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Contemporary Cleopatras: the business ethics of female Egyptian managers

Contemporary Cleopatras: the business ethics of female Egyptian managers Purpose – The purpose of this paper is to explore gender differences in ethical attitudes along two dimensions: perceived ethical strategies for career advancement, or upward‐influence ethics; and perceived ethical roles of business in society and the natural environment, or business social and environmental responsibility. Design/methodology/approach – Employing a variance decomposition procedure, the paper identifies substantive differences in the ethical perceptions of Egyptian male and female managers. Findings – Female managers find more covert upward‐influence strategies – strategies that are less aboveboard and transparent – acceptable and eschew overt upward‐influence tactics – strategies that are aboveboard and transparent. Female managers also envision a larger role for business in society, particularly in terms of social responsibilities than do male managers. Research limitations/implications – The study is exploratory, employing a small sample in a single country. Originality/value – The findings contribute to ongoing debates about the role that a person's gender plays in influencing his/her ethical perspective, examining the issue in a developing country context. This paper's contribution is also methodological, demonstrating how variance decomposition can be used to examine these issues. http://www.deepdyve.com/assets/images/DeepDyve-Logo-lg.png Education, Business and Society: Contemporary Middle Eastern Issues Emerald Publishing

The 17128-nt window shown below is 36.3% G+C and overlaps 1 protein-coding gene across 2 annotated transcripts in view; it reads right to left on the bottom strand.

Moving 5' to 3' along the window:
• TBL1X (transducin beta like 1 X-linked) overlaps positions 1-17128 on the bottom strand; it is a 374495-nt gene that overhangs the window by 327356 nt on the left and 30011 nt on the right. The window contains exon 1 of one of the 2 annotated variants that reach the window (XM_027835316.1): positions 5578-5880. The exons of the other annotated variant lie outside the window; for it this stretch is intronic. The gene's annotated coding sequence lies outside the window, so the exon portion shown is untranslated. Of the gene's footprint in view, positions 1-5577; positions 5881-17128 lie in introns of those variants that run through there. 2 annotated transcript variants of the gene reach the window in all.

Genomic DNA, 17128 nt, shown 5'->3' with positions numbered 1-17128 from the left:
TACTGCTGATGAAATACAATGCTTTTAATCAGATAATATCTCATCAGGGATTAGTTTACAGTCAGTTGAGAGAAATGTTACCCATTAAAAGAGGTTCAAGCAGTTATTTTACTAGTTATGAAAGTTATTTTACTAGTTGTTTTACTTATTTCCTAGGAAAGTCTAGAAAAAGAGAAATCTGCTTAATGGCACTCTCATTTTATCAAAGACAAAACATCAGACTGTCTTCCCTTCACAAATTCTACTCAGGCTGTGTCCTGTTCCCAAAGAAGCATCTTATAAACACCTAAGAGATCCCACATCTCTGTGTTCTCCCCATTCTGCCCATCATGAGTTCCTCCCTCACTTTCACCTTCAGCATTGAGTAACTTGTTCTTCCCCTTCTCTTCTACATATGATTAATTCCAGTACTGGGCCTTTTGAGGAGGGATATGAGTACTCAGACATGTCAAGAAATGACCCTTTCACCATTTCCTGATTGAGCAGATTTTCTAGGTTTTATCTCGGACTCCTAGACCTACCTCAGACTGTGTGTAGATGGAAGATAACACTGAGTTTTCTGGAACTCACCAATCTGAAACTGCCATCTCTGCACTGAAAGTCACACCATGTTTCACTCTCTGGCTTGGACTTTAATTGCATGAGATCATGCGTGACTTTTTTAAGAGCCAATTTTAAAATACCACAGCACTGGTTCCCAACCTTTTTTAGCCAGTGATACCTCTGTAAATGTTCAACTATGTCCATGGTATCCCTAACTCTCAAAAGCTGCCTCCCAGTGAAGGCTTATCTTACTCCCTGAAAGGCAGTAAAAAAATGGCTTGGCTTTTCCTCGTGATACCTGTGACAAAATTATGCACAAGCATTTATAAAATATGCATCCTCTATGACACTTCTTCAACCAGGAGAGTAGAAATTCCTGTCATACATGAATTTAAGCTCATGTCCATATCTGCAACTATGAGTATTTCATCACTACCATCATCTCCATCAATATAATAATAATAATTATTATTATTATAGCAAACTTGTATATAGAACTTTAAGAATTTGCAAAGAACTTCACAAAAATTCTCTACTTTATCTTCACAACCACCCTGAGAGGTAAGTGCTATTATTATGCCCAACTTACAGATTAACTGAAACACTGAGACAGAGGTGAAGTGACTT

Contemporary Cleopatras: the business ethics of female Egyptian managers

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Publisher
Emerald Publishing
Copyright
Copyright © 2011 Emerald Group Publishing Limited. All rights reserved.
ISSN
1753-7983
DOI
10.1108/17537981111159957
Publisher site
See Article on Publisher Site

Abstract

Purpose – The purpose of this paper is to explore gender differences in ethical attitudes along two dimensions: perceived ethical strategies for career advancement, or upward‐influence ethics; and perceived ethical roles of business in society and the natural environment, or business social and environmental responsibility. Design/methodology/approach – Employing a variance decomposition procedure, the paper identifies substantive differences in the ethical perceptions of Egyptian male and female managers. Findings – Female managers find more covert upward‐influence strategies – strategies that are less aboveboard and transparent – acceptable and eschew overt upward‐influence tactics – strategies that are aboveboard and transparent. Female managers also envision a larger role for business in society, particularly in terms of social responsibilities than do male managers. Research limitations/implications – The study is exploratory, employing a small sample in a single country. Originality/value – The findings contribute to ongoing debates about the role that a person's gender plays in influencing his/her ethical perspective, examining the issue in a developing country context. This paper's contribution is also methodological, demonstrating how variance decomposition can be used to examine these issues.

Journal

Education, Business and Society: Contemporary Middle Eastern IssuesEmerald Publishing

Published: Aug 23, 2011

Keywords: Ethics; Gender; Egypt; Business environment; Managers

References